The first Edinburgh International Culture Summit has been hailed a success as it ended on Tuesday.
Speakers gathered from around the world over the past two days to discuss the ways in which culture can bring countries closer together.
The summit, held at the Scottish Parliament, was a collaboration between the Scottish Government, the UK Government, the Edinburgh International Festival and the British Council.
Culture ministers, artists and others involved in developing and implementing cultural policy discussed the power, position and profile of the arts, culture and creative industries.
Countries with current or recent experiences of conflict, including Iraq and Northern Ireland, took part in debates on how culture can act as a bridge between divided communities and assist in reconciliation.
Scottish Culture Secretary Fiona Hyslop said: "The lively debates and fascinating discussions of the past two days have demonstrated that culture is a hugely powerful means of international dialogue, one that enriches the lives of people around the world and contributes to the well-being of nations.
"This inaugural Edinburgh International Culture Summit has undoubtedly enhanced Scotland's reputation as one of the world's most creative nations and a good global citizen."
There are plans for the summit to be held again in Edinburgh in two years' time.
UK Culture Minister Ed Vaizey said: "The Olympic opening and closing ceremonies showcased UK culture to the world, but also reminded us what a talented and creative nation we are.
"The summit was a unique opportunity to engage with culture ministers from around the world, to debate the importance of culture and to exchange views on the most effective ways governments can promote it.
"I hope we will build on this and have regular exchanges in the years to come."
There were representatives from developing nations such as Malawi, Bangladesh, Tanzania and Zambia at the summit.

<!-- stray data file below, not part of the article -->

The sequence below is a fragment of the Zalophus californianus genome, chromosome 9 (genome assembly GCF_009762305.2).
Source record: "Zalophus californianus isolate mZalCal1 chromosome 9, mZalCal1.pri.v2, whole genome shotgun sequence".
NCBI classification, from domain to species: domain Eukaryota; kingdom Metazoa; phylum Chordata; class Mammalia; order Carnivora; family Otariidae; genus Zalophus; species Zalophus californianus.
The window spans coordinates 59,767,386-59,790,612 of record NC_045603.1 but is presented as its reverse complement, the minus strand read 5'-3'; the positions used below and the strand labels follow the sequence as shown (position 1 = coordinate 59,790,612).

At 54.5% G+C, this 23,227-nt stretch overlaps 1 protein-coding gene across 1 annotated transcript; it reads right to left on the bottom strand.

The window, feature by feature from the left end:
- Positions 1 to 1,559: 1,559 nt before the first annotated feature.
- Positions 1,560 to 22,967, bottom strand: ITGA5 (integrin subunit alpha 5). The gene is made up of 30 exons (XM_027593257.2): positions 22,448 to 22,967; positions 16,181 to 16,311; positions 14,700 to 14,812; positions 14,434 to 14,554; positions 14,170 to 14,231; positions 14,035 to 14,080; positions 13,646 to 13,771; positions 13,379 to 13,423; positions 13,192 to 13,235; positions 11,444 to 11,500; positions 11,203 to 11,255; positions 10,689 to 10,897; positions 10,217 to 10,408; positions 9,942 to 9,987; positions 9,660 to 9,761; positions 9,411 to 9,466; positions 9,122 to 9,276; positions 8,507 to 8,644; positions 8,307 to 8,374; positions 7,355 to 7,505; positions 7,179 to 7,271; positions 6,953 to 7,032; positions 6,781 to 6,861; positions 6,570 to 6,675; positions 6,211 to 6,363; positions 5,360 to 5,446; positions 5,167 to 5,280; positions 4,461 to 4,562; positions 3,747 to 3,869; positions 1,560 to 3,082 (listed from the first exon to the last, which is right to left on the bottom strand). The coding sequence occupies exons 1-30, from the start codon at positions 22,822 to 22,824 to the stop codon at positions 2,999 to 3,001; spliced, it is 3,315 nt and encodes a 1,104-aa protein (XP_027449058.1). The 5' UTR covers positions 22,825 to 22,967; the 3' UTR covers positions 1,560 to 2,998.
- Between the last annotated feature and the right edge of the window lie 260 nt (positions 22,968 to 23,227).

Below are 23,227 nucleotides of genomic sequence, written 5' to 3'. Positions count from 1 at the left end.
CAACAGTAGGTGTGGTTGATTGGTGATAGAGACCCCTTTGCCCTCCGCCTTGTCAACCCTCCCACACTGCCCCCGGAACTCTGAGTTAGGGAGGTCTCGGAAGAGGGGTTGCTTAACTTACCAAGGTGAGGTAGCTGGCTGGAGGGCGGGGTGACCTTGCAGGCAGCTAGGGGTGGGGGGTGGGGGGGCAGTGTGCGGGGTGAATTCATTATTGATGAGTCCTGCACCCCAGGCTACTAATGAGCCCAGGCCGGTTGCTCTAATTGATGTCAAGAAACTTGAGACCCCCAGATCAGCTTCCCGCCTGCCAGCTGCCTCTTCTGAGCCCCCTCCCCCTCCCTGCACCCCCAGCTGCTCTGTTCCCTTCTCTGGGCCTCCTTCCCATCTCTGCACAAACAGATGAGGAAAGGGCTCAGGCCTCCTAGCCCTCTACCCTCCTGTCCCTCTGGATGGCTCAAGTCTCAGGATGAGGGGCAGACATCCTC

Jasleen Dhamija, a historian from New Delhi, told delegates how a billion people worked in traditional craft industries around the world, passing their skills from generation to generation.
Ms Dhamija said: "Today a galaxy of ministers of culture, artists, thinkers and social scientists are gathered together to address the role of culture in facing global challenges.
"I would like to reach out to all of you to recognise the importance of this sector which not only addresses our economic problems but which provides a new format for our educational system to tap available skills."
Four young Scots helped to welcome international ministers and delegates to the event. Nathan Dunn, 16, from North Perthshire, Ashleigh O'Connor-Hanlon, 18, from Aberdeen and 17-year-olds Shannon Sinclair from Arbroath and Sarah Milne from Stonehaven volunteered for the role as they all have an interest in international cultures.
Nathan said: "I have been speaking to ministers from around the world and finding out about what initiatives and programmes other countries have in place to help young people become more active in their communities.
"Volunteering at the summit has been great and it has given me lots of experience and knowledge about how young people can make a positive difference."